Dear President, dear Commissioner, dear colleagues! Already in the first few minutes, we can feel what is at stake today. It is about the discussion between feelings, stirring up fears, and facts. Later, we will listen to our colleague Marine Le Pen -
Everyone can give their opinion here and everyone can listen, right?
Later, when our colleague Marine Le Pen rises to speak, she will stir up fear of trade. She will say that she rejects Canada. She will say that she rejects Australia. She will say that she rejects New Zealand. She wants to induce the total foreclosure of France and she is scaring people - farmers, employees, as we have already seen. My opinion on this is that these models have already existed. In Europe, there were already countries that totally encapsulated Albania, for example, under the control of a dictator who built borders. Le Pen wants to turn France into a big Albania that isn’t directed towards the future but that wants to cut itself off.
We, the EPP Group, believe in facts and figures. And when we look at South Korea, the last agreement we concluded 5 years ago - dear colleague Le Pen and other colleagues - has increased exports by 55%, €17 billion more has been exported, it created 14,000 new jobs. Overall, 30 million jobs in Europe depend on export. These are facts. Of course, you can contrast it with emotions. We, the EPP, still believe in facts.
I thank Commissioner Malmström for her committed work. It’s a fantastic agreement that you have submitted to us today. Thanks to the civic participation, the consumer protection organisations and the trade unions, we have received and managed to refute concerns. Moreover, I must say clearly: with whom should we hold talks if we can’t even conduct negotiations and conclude them accordingly with Canada, a highly-developed, democratic, cooperative country?
Dear colleagues! Unfortunately, I must be a little bit party political in this debate, because of course, we need to know who leads this Parliament and who is leading us towards the future of this continent. And Gianni, I must unfortunately state that the social democratic group is deeply divided. The social democratic group can’t give any guidance on how Europe will go forward. One half is for CETA, the other one is against CETA. And the Greens must have asked themselves the critical question of whether they are in good company when they are campaigning against CETA simultaneously with Le Pen and the Communists. You must be allowed to ask this question. I think that the Greens and the consumer protection organisations have held many important debates, but now they should also acknowledge that we are on a good path and that the agreement is a good agreement.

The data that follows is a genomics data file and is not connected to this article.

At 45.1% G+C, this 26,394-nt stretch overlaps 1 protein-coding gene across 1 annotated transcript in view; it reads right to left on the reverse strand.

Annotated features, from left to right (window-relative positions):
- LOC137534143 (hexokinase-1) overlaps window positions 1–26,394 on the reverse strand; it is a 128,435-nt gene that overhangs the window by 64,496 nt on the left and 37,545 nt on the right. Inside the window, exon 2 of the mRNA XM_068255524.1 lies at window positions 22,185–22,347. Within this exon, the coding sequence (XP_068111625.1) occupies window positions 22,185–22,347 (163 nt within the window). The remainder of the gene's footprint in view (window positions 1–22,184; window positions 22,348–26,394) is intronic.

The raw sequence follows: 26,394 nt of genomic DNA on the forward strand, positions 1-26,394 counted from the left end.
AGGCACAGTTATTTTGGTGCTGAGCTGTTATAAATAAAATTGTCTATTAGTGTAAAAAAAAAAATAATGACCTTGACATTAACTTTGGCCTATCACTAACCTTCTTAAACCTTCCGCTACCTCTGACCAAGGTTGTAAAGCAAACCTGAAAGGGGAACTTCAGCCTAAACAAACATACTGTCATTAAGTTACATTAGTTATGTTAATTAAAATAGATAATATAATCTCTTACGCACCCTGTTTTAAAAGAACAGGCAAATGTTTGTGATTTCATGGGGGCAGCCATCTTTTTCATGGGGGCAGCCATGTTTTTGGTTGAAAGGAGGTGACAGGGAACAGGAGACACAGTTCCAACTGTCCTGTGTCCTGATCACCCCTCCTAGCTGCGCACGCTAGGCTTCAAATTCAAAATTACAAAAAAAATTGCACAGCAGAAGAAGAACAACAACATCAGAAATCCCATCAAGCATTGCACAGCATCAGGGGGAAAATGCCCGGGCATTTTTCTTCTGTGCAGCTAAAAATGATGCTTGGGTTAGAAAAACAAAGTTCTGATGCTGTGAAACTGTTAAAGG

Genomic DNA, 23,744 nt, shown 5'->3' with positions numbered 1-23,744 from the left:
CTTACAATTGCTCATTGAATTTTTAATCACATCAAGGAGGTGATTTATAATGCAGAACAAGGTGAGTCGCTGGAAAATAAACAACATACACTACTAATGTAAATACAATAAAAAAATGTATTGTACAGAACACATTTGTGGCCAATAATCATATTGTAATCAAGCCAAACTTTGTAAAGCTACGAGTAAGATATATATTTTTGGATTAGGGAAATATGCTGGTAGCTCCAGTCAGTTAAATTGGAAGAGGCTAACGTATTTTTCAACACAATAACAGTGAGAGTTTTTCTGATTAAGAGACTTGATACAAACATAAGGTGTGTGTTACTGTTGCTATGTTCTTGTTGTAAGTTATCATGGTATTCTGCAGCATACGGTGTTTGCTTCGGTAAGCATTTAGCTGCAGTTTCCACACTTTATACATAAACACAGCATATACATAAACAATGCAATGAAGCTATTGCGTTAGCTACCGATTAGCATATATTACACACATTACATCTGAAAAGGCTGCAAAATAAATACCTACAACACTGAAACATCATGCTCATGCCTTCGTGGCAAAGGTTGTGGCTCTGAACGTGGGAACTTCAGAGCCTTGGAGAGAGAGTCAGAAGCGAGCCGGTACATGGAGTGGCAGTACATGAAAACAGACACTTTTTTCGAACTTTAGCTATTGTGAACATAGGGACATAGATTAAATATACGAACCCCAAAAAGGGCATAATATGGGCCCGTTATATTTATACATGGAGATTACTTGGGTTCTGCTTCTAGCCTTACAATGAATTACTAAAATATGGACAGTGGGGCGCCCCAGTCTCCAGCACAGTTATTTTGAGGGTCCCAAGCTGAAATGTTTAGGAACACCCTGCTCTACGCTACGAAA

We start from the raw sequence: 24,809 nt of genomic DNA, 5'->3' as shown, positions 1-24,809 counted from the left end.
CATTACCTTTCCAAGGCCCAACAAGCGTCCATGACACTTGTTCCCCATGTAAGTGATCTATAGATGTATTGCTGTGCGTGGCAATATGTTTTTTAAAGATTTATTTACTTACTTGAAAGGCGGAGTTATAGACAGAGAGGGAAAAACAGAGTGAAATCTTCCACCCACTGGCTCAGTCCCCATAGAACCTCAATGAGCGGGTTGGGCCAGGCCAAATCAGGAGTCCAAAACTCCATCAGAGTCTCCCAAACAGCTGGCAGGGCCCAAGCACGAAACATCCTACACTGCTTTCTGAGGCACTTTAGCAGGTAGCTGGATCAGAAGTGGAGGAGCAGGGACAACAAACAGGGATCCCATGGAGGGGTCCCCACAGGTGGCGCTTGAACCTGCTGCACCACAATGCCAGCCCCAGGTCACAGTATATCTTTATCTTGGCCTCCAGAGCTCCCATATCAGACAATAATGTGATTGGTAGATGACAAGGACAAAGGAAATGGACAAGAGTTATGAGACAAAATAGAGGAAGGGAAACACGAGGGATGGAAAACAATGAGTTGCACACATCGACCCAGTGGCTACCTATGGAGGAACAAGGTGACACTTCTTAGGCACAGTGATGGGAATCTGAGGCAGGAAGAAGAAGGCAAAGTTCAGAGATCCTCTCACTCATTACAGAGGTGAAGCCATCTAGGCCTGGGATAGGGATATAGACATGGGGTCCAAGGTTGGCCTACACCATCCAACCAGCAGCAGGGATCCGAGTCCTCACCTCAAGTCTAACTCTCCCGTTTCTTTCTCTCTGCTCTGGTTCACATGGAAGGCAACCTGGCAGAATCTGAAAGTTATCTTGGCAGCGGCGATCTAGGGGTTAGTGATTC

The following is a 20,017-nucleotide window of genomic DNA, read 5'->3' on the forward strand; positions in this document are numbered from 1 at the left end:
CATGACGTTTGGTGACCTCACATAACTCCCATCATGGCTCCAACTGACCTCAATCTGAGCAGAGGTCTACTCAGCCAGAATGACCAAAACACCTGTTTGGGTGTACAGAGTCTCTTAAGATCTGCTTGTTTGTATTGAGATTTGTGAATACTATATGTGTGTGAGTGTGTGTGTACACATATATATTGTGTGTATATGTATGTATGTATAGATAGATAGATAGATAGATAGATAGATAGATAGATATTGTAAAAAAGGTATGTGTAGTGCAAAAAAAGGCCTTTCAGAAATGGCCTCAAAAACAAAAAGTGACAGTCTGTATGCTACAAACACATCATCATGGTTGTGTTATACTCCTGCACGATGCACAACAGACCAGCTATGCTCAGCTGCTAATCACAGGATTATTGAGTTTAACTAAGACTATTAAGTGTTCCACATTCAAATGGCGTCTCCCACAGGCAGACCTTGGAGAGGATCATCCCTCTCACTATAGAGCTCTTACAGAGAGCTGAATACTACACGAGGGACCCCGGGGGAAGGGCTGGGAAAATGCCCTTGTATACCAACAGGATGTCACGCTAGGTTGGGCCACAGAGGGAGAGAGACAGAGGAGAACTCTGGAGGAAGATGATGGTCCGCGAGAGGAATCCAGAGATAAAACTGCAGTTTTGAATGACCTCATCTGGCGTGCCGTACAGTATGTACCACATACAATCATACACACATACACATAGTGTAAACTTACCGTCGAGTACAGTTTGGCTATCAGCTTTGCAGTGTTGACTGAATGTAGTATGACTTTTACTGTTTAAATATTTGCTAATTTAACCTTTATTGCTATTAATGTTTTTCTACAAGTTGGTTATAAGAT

Two short points at the end: one is the decision-making process. I think that we must note when we think of CETA that in the future, we need clear competences in Europe. The discussion about Wallonia - as the EPP Group, we respect every parliament in Europe, and federalism and regionalism are important to us. However, in the future, we need competences which are evident in order for people to know that in future, when Europe discusses free trade, the European Parliament must be the place where the final and sole vote on CETA takes place.
Finally: the big situation that we have is Donald Trump. And Donald Trump has withdrawn from the TPP. He wants to build walls. And as Europeans, we want to clarify today with this vote that we don’t want to build walls, but that we want to build bridges, we want partnership. And that’s why my political group will vote for CETA.
(Translation from the original German)